Bluetooth. Developed in 1994 by telecommunications vendor, Ericsson, Bluetooth has a transmission range of about 30 feet, so it’s best used with systems in close proximity. Therefore, wireless audio and entertainment systems that use Bluetooth won’t be able to cover more than one room at a time, let alone your entire home.
Bluetooth does not connect to any network, but rather, connects directly to your laptop, smartphone, or tablet (basically any music playing device). This isn’t too closed off a system, because most devices have Bluetooth capability. However, if you are using your smartphone as a source for your music, it must remain within 30 feet of your Bluetooth speakers. Additionally, if you happen to receive a call or text while your phone is connected to your Bluetooth speakers, your music will be interrupted and the speakers will amplify the text alert or ringing.
Bluetooth uses something called “lossy data compression,” which means that it encodes its data in inexact approximations and partial data discarding to represent its content. This can create poor sound quality and makes Bluetooth audio devices more vulnerable to dropouts.
On the plus side, Bluetooth is very easy to use: just turn on the Bluetooth receiver in your Bluetooth enabled devices (such as a speaker and your smartphone) and they should discover each other almost instantaneously.
Wi-Fi. Although researched and developed throughout the 1980’s and 90’s, Wi-Fi was officially released in 1997 and has been universally adopted into homes, offices, coffee shops, trains – basically everywhere you go. Wi-Fi has a much longer range than Bluetooth, roughly 100 feet inside, and up to 300 feet outside, so you can use one system throughout the entire home, extending into your backyard if you place your router in a central location. Not only can Wi-Fi connect to multiple speakers (which Bluetooth can not), it can also support multiple channels. This means that within your wireless home entertainment system, you can actually create a system of speakers, such as “left,” “right,” “center,” and “stereo.” You can also choose to play one speaker, multiple speakers, or all of your speakers at any given time, without reconfiguration.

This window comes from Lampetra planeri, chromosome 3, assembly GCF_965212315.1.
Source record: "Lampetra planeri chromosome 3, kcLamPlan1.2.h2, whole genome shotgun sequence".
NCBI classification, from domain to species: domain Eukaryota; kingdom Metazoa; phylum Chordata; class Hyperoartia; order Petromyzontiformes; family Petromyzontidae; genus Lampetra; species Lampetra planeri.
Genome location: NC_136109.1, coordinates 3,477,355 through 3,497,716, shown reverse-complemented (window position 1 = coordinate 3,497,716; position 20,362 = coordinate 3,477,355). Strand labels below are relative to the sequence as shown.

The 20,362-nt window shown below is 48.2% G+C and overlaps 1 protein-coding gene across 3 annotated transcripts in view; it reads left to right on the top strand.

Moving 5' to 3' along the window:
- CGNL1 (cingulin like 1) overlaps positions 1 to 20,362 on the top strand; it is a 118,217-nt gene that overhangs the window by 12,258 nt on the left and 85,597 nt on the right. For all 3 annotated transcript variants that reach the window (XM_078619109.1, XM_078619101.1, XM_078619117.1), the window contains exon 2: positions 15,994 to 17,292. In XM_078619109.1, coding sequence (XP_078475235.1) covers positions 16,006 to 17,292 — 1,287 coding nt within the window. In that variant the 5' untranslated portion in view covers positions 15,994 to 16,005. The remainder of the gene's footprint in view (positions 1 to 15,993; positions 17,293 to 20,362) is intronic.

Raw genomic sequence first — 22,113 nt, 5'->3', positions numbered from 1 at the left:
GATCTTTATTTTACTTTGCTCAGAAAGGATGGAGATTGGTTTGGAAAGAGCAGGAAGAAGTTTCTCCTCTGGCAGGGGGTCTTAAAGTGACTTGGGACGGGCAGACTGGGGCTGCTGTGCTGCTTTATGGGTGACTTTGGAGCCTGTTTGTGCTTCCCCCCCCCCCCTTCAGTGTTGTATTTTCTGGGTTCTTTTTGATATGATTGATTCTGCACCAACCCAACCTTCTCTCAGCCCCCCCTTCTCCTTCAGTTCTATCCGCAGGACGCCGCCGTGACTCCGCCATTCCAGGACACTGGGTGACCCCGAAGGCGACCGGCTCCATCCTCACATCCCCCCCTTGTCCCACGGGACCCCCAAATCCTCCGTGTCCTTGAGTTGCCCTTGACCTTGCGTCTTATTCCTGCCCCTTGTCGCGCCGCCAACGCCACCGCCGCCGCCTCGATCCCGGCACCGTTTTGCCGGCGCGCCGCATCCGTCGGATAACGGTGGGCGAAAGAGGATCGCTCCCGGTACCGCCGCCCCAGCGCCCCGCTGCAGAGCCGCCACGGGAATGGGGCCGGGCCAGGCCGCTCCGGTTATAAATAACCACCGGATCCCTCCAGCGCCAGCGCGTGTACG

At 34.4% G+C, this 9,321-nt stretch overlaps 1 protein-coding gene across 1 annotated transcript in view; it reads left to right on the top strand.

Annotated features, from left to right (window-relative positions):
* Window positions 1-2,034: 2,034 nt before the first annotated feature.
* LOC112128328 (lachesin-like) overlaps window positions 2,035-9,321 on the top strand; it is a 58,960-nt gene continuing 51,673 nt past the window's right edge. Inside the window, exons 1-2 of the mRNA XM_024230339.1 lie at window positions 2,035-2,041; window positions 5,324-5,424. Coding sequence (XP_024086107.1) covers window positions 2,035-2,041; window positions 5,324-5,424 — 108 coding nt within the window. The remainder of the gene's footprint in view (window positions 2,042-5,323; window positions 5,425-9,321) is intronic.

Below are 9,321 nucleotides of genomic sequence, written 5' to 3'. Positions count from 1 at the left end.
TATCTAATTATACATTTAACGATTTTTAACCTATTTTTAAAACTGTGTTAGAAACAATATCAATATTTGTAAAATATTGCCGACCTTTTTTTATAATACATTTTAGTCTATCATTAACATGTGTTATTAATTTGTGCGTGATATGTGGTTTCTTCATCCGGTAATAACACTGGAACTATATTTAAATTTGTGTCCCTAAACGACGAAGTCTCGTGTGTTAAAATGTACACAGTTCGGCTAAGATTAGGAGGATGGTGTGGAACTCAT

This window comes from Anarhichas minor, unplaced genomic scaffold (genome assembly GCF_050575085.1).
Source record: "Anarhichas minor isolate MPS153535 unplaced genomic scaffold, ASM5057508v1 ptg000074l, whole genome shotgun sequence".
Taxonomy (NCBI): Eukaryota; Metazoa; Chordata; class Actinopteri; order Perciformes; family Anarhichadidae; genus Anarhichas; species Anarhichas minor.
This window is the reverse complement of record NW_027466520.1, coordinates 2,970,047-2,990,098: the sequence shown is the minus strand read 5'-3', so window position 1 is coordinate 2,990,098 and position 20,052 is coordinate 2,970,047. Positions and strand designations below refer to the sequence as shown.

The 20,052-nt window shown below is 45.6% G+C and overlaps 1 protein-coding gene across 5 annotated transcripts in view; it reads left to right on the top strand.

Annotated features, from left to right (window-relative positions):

The initial configuration of Wi-Fi enabled home entertainment systems are much more complex than Bluetooth, but unlike Bluetooth, your Wi-Fi systems will always remember your devices (if you are logged into the same Wi-Fi network.) Therefore, with Wi-Fi, you’ll never have to worry about pairing your devices before each use.
Audiophiles tend to prefer Wi-Fi systems due to its superior sound quality; Wi-Fi systems have a wider bandwidth than Bluetooth and uses a lossless codec, which Bluetooth does not. With this in play, Wi-Fi can support high resolution, lossless audio without significant lag.
While Bluetooth speakers are great in compact, portable form, Wi-Fi produces better sound quality, longer range, and has multi speaker/channel capability.